Desjardins Group is the leading cooperative financial group in Canada and the fifth largest cooperative financial group in the world, with assets of $282.1 billion. It has been rated one of the Best Employers in Canada by Aon Hewitt. To meet the diverse needs of its members and clients, Desjardins offers a full range of products and services to individuals and businesses through its extensive distribution network, online platforms and subsidiaries across Canada. Counted among the world's strongest banks according to The Banker magazine, Desjardins has one of the highest capital ratios and credit ratings in the industry.


- 30 -

 

Caution concerning forward-looking statements

Certain statements made in this press release may be forward-looking. By their very nature, forward-looking statements involve assumptions, uncertainties and inherent risks, both general and specific. It is therefore possible that, due to many factors, these predictions, forecasts or other forward-looking statements as well as Desjardins Group's objectives and priorities may not materialize or may prove to be inaccurate and that actual results differ materially. Various factors that are beyond Desjardins Group's control, and therefore whose impacts on Desjardins are difficult to predict, could influence the accuracy of the forward-looking statements in this press release. Additional information on these and other factors are available under the risk management section of Desjardins Group's 2017 MD&A. Although Desjardins Group believes that the expectations expressed in these forward-looking statements are reasonable, it cannot guarantee that these expectations will prove to be correct. Desjardins Group cautions readers against placing undue reliance on these forward-looking statements when making decisions. Desjardins Group does not undertake to update any verbal or written forward-looking statements that may be made from time to time by or on behalf of Desjardins Group, except as required under applicable securities legislation.

Basis of presentation of financial information

The financial information in this document comes primarily from the 2018 quarterly financial statements. Those statements have been prepared by Desjardins Group's management in accordance with the International Financial Reporting Standards (IFRS) issued by the International Accounting Standards Board, and the accounting requirements of the Autorité des marchés financiers (AMF) in Quebec, which do not differ from IFRS. The Group's Interim Combined Financial Statements are prepared in accordance with International Accounting Standard (IAS) 34, "Interim Financial Reporting". The accounting policies were applied as described in Note 2, "Basis of presentation and significant accounting policies", to the Annual Combined Financial Statements, except for the amendments described in Note 2, "Basis of presentation and significant accounting policies", to the Interim Combined Financial Statements as a result of the adoption of IFRS 9, "Financial Instruments", IFRS 15, "Revenue from Contracts with Customers", and amendments to IFRS 4, "Insurance Contracts", on January 1, 2018. For more information about the accounting policies applied, see the Annual and Interim Combined Financial Statements. Unless otherwise indicated, all amounts are in Canadian dollars ($) and come mainly from the Combined Financial Statements of Desjardins Group.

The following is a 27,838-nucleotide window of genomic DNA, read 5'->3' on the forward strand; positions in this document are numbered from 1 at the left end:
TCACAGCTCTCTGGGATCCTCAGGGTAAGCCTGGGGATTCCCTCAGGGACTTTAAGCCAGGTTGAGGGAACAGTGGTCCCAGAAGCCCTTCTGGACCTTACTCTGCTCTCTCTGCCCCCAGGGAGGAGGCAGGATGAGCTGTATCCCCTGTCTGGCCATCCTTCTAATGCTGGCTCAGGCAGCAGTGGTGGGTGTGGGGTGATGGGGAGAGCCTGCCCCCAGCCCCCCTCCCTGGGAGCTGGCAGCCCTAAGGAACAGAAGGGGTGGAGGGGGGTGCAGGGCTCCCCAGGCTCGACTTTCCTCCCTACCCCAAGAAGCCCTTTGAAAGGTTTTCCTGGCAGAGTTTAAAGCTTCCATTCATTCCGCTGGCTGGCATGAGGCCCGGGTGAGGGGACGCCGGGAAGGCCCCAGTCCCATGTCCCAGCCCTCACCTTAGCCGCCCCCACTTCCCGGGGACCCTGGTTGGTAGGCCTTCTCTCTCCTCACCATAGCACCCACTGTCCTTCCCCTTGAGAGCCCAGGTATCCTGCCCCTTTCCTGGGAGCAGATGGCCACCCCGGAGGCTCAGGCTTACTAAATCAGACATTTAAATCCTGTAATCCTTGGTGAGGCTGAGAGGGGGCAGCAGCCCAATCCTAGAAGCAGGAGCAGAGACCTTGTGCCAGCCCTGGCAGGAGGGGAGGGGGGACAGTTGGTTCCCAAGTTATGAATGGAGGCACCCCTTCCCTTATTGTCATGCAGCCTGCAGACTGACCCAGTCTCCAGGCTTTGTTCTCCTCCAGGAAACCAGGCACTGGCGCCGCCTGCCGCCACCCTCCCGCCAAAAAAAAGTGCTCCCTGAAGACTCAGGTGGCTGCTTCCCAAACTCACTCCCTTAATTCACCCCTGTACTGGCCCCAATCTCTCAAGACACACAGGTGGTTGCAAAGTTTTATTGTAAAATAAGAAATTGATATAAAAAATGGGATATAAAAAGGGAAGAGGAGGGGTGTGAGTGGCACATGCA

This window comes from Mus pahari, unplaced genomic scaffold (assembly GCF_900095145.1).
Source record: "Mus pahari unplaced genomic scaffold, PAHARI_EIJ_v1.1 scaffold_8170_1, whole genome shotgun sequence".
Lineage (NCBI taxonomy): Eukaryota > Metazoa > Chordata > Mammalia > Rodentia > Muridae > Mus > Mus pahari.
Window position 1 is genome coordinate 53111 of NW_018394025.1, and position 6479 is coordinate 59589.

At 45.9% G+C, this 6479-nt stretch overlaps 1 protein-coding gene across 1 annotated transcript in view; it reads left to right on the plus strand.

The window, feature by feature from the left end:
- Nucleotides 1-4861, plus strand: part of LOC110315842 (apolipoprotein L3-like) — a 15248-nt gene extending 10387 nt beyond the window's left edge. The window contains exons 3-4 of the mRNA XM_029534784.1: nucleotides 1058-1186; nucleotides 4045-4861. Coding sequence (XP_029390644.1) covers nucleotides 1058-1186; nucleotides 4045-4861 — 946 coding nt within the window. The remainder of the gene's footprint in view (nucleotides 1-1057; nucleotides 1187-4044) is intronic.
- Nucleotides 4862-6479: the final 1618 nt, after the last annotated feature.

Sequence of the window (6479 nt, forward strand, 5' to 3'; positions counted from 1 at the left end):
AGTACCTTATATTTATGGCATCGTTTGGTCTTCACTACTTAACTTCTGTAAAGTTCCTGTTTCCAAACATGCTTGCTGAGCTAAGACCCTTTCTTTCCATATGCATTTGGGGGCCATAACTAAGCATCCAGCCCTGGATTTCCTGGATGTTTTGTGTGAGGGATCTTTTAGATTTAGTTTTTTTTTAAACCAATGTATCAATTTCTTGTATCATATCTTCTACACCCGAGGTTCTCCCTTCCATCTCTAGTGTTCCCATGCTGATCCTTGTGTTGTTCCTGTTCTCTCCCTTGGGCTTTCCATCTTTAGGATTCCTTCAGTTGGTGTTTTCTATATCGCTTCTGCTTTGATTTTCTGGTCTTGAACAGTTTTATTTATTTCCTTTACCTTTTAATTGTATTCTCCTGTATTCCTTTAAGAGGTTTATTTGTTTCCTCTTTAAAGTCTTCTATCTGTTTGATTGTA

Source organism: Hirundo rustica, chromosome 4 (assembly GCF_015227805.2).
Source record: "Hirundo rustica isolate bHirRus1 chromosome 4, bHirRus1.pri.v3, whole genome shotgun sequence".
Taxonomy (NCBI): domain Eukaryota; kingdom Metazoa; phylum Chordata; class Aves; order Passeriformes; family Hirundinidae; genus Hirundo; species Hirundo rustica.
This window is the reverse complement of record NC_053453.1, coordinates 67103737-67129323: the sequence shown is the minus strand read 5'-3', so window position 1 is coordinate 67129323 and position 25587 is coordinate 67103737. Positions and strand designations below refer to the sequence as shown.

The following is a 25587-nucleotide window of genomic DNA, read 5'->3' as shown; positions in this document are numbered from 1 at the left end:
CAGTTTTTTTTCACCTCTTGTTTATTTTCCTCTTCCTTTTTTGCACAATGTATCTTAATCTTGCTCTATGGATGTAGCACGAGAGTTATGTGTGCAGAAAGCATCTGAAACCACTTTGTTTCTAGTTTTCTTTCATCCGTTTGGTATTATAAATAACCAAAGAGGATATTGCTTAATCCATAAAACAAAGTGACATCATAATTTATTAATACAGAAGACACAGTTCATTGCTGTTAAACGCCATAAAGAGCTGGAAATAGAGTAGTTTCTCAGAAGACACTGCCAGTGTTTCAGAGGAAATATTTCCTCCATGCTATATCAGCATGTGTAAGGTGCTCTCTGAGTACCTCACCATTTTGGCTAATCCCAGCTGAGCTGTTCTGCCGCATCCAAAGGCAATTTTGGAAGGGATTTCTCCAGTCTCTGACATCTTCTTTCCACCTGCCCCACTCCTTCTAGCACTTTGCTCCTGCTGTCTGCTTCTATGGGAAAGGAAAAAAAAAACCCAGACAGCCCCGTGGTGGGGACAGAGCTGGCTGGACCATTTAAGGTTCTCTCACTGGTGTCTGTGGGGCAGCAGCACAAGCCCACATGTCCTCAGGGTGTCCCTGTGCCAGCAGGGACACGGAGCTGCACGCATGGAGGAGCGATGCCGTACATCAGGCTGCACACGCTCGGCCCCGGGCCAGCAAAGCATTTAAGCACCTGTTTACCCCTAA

To assess its performance, Desjardins Group uses IFRS measures and various non-IFRS financial measures.
Non-IFRS financial measures, other than the regulatory ratios, do not have standardized definitions and are not directly comparable to similar measures used by other companies, and may not be directly comparable to any IFRS measures.
Investors, among others, may find these non-IFRS measures useful in analyzing financial performance. The measures used are defined as follows:

Adjusted surplus earnings of Desjardins Group before member dividends

The concept of adjusted surplus earnings is used to exclude specific items in order to present financial performance based on operating activities. These specific items, such as acquisitions and disposals, are unrelated to operations.

Desjardins Group's surplus earnings before member dividends are adjusted to exclude the following specific items: the gain and expenses, net of income taxes, related to the sale of the subsidiaries Western Financial Group Inc. and Western Life Assurance Company, completed on July 1, 2017.


  For the three-month periods ended

(in millions of dollars)

March 31, 2018(1)

December 31, 2017

March 31, 2017

Presentation of the surplus earnings before member dividends in the Combined Financial Statements

$ 501

$ 429

$ 383

Specific items, net of income taxes

     

Expenses related to the sale of Western Financial Group Inc. and Western Life Assurance Company

-  -  8

Presentation of the adjusted surplus earnings before member dividends

$ 501

$ 429

$ 391

       

 

(1)

The information presented for the three-month period ended March 31, 2018 takes into account the standards and amendments adopted on January 1, 2018. The comparative data have not been restated. For more information, see Note 2, "Basis of presentation and significant accounting policies", to the Interim Combined Financial Statements.

Adjusted net surplus earnings for the Property and Casualty Insurance segment

 The net surplus earnings of the Property and Casualty Insurance segment are adjusted to exclude the following specific items: the gain and expenses, net of income taxes, related to the sale of the subsidiaries Western Financial Group Inc. and Western Life Assurance Company, completed on July 1, 2017.


 

 

For the three-month periods ended

(in millions of dollars)

March 31, 2018(1)

December 31, 2017

March 31, 2017

Presentation of the net surplus earnings (deficit) of the Property and Casualty Insurance segment in the Combined Financial Statements

$ 26

 $ 48

$ (18)

Specific items, net of income taxes

     

Expenses related to the sale of Western Financial Group Inc. and western Life Assurance Company

- - 13

Presentation of the adjusted net surplus earnings of the Property and Casualty Insurance segment

$ 26 $ 48 $ (5)
       

 

(1)

The information presented for the three-month period ended March 31, 2018 takes into account the standards and amendments adopted on January 1, 2018. The comparative data have not been restated. For more information, see Note 2, "Basis of presentation and significant accounting policies", to the Interim Combined Financial Statements.